Toast Skagen [Sweden]

When I visited my friend in Sweden, one of the dishes on my must-try list was Toast Skagen. And it did not disappoint. I loved it so much that the night her fiance planned to cook dinner for us, I asked him to include this classic on the menu! Contrary to intuition, with Skagen being a fishing port in northern Denmark, toast Skagen is a Swedish dish invented in 1956 by the Swedish chef Tore Wretman.

The recipe below was originally a no-recipe recipe, where my friend’s fiance obtained a list of ingredients from his brother (who used to mix together the ingredients for toast skagen at his supermarket job) and intuitively combined them following a 1:1 ratio of mayonnaise to creme fraiche; however when I recreated the dish at home, I measured out each of the ingredients from the list for you in the recipe below to give you guidelines on where to start. As with any recipe, feel free to alter it to your tastes.

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Cremini Mushroom & Camembert Cheese Crostini [Italy]

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“Crostini” translates into “little crusts” in Italian and the variations are endless. They can be simply brushed with extra-virgin olive oil before being seasoned with salt and pepper, or topped with any combination of meats, vegetables, cheeses and herbs! For today, we have a baguette slice that has been brushed with butter and toasted until the exterior is just crisp before being topped with a slice of gooey Camembert cheese followed by cremini mushrooms that’s been cooked with shallots, garlic and parsley. A hit of lemon juice during cooking and even right before serving adds a burst of brightness that takes each bite to the next level.

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Omelette Au Jambon Et Au Fromage [France]

 

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“Baveuse” – a French word used to describe perfectly cooked rolled omelettes where the exterior is smooth and uncolored and the interior is loose and slightly runny. To achieve this, make sure the pan you’re using is properly seasoned or opt for a nonstick pan. Then play with the heat. You want a nice, gentle heat so that the pan is thoroughly heated, but not too hot that the butter browns and colors the eggs when added.

Once you’ve mastered the technique, you can customize your omelette any way you like. We know it’s hard, but restraint in the amount of filling you add is key! We’ve been guilty of “unrollable” masses that ended up being diner omelettes (still delicious though!) as opposed to the more elegant rolled omelettes.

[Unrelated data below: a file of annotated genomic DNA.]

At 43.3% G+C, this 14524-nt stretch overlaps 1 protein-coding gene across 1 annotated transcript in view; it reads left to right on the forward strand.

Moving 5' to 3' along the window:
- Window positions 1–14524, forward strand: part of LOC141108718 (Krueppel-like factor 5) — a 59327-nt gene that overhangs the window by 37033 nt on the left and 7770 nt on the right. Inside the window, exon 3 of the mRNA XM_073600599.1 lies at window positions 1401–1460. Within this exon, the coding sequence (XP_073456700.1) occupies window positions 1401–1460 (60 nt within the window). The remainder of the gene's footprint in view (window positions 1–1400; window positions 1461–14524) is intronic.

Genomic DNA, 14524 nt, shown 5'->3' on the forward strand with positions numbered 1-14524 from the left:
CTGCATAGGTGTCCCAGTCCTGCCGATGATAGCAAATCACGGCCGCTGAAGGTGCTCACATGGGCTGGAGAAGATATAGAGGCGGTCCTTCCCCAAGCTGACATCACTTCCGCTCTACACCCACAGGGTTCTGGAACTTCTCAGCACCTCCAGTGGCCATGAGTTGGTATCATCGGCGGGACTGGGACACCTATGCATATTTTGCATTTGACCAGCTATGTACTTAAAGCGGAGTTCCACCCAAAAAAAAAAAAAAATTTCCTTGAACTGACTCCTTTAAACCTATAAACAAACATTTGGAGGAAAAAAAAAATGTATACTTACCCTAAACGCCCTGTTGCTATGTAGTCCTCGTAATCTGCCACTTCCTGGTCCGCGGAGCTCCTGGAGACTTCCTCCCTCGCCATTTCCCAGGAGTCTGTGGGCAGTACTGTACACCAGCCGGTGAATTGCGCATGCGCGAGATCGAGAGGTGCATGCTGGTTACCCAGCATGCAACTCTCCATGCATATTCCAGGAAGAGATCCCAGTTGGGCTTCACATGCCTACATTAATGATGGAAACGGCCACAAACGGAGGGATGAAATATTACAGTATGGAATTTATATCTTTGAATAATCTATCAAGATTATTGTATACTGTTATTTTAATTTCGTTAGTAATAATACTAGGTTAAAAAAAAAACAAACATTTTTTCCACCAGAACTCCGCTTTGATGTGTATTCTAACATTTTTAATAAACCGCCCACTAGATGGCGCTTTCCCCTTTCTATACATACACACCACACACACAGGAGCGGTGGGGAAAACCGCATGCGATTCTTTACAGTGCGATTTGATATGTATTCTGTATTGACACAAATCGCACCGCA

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Blueberry Mint Cream Cheese Galette [France]

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A galette is a free-form French tart and whether is it is filled with fruits, vegetables, dairy, or meats speaks to the personality of the baker. Galettes are rustically charming and incredibly forgiving to make. Ragged edges? Meh. Uneven folds? That’s okay too! The most important thing is to bake until the filling is gently bubbling and the crust reaches a beautiful golden brown color.

When combining the ingredients of the dough for the galette crust, try to handle it as little as possible. Overworking the dough will cause the development of too much gluten, which will result in an overly elastic dough that will shrink when baked and give you a tough crust instead of the tender, flaky crust that defines the best galettes.

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Gratin Dauphinois [France]

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From the historic French region of Dauphiné hails this decadent dish where layers upon layers of thinly sliced potatoes are embraced lovingly by milk, cream, and cheese before being baked to perfection. The creamy interior will have the faintest hint of garlic and nutmeg while the golden crust is all about the savory Gruyère cheese.

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When shopping for potatoes for this dish, go for a starchy potato such as the Idaho, Golden Wonder, or any type of Russet potato. Usually waxy potatoes are better suited for gratins, however, for this dish we need the extra starch to help thicken the sauce.

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